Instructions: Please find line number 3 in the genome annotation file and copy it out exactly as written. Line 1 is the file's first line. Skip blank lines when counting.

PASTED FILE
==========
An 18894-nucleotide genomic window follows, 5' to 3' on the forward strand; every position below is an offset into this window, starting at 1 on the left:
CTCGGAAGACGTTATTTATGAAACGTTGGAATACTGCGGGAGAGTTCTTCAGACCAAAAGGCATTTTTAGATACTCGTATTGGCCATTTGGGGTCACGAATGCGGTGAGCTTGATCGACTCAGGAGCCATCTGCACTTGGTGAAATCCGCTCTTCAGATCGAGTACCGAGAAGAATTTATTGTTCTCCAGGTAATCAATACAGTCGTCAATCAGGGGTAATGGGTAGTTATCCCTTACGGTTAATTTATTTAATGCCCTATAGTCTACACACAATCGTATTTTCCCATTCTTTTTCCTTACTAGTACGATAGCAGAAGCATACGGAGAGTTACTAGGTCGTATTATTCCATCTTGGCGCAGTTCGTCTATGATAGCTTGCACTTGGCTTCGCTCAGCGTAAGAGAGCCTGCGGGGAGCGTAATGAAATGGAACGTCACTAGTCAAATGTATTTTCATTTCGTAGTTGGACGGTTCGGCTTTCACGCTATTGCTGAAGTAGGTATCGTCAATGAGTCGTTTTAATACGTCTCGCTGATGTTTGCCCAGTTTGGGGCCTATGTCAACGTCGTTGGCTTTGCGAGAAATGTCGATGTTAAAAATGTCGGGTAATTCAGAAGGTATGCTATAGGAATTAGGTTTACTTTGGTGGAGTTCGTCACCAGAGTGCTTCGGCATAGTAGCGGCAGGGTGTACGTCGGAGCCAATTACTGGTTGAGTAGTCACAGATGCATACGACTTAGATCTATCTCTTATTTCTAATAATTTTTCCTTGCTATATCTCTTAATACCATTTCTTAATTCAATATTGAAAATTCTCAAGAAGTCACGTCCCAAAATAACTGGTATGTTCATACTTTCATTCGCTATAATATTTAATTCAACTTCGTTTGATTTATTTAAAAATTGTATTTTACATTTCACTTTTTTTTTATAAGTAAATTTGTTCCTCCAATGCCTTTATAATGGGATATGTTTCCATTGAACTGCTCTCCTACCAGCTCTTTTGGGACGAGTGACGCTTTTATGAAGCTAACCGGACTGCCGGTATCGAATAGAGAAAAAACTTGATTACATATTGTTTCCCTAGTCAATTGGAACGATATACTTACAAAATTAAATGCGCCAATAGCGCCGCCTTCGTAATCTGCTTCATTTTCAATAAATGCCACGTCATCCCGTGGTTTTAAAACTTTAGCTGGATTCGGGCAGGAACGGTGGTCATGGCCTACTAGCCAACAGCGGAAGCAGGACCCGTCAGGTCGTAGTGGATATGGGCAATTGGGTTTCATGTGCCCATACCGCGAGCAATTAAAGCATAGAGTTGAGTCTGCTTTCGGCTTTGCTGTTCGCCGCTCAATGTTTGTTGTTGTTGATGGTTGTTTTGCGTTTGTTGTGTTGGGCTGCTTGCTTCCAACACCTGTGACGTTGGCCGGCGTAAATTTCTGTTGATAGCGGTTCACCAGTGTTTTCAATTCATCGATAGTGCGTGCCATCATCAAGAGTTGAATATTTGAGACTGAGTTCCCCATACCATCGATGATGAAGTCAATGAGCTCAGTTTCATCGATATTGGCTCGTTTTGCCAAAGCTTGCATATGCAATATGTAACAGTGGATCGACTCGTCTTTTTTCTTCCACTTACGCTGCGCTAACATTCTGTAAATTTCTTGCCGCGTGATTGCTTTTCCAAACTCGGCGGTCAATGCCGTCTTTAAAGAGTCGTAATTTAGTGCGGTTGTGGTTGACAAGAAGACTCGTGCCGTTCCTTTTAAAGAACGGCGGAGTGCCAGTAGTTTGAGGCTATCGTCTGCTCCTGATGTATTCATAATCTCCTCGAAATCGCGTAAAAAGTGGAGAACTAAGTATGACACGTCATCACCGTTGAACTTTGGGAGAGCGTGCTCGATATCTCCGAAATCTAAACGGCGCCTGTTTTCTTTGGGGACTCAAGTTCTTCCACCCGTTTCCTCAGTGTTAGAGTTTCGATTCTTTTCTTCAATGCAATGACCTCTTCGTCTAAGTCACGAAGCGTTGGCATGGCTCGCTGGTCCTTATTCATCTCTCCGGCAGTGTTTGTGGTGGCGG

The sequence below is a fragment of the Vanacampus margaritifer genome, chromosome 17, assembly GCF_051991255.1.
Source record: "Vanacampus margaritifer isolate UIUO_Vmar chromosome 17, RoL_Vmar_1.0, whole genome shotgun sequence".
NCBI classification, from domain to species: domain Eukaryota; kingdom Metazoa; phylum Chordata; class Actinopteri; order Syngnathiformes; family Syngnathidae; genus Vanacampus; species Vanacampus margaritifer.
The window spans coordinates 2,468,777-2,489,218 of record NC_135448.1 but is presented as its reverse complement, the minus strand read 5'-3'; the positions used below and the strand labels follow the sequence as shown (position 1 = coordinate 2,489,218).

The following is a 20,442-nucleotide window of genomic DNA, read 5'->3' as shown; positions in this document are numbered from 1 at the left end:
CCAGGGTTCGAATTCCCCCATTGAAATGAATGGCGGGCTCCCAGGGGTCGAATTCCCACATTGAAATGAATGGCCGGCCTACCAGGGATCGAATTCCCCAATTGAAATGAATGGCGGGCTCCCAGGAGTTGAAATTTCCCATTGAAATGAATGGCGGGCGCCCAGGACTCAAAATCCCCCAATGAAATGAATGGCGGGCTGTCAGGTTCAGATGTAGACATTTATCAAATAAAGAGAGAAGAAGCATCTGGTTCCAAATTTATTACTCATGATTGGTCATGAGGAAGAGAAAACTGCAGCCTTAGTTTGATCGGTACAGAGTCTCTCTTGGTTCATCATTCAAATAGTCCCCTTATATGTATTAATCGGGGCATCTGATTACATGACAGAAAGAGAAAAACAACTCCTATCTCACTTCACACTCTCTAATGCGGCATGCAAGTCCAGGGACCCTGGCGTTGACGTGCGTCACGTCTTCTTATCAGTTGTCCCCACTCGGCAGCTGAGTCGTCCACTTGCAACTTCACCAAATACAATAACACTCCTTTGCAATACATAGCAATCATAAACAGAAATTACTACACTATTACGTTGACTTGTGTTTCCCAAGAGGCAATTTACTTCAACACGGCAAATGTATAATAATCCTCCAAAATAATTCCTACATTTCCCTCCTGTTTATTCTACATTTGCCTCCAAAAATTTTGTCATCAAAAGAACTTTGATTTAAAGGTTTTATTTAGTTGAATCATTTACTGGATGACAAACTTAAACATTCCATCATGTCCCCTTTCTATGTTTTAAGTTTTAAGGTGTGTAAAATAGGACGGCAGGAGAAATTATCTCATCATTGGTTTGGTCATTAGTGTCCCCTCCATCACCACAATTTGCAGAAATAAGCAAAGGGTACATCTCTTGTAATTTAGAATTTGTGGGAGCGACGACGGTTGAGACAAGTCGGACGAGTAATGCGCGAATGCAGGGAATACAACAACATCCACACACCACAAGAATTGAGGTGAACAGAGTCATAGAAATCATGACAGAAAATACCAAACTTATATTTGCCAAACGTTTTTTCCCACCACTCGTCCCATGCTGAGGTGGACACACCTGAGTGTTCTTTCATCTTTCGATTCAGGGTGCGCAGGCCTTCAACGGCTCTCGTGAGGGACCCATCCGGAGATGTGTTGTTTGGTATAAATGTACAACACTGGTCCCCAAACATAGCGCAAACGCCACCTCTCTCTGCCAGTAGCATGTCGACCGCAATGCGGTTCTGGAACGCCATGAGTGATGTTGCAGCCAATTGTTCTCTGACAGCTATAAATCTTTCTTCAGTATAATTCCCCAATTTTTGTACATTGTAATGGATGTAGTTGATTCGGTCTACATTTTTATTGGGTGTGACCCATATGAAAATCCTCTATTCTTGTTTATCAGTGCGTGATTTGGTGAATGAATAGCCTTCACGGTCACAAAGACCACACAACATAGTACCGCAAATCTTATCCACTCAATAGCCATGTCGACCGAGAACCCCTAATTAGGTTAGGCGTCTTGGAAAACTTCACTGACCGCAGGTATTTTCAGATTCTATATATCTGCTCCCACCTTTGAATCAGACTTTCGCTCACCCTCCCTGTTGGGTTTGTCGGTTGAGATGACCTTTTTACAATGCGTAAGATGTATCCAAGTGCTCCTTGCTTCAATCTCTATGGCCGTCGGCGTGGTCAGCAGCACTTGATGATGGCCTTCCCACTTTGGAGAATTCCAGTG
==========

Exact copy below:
The sequence below is a fragment of the Vanacampus margaritifer genome, chromosome 17, assembly GCF_051991255.1.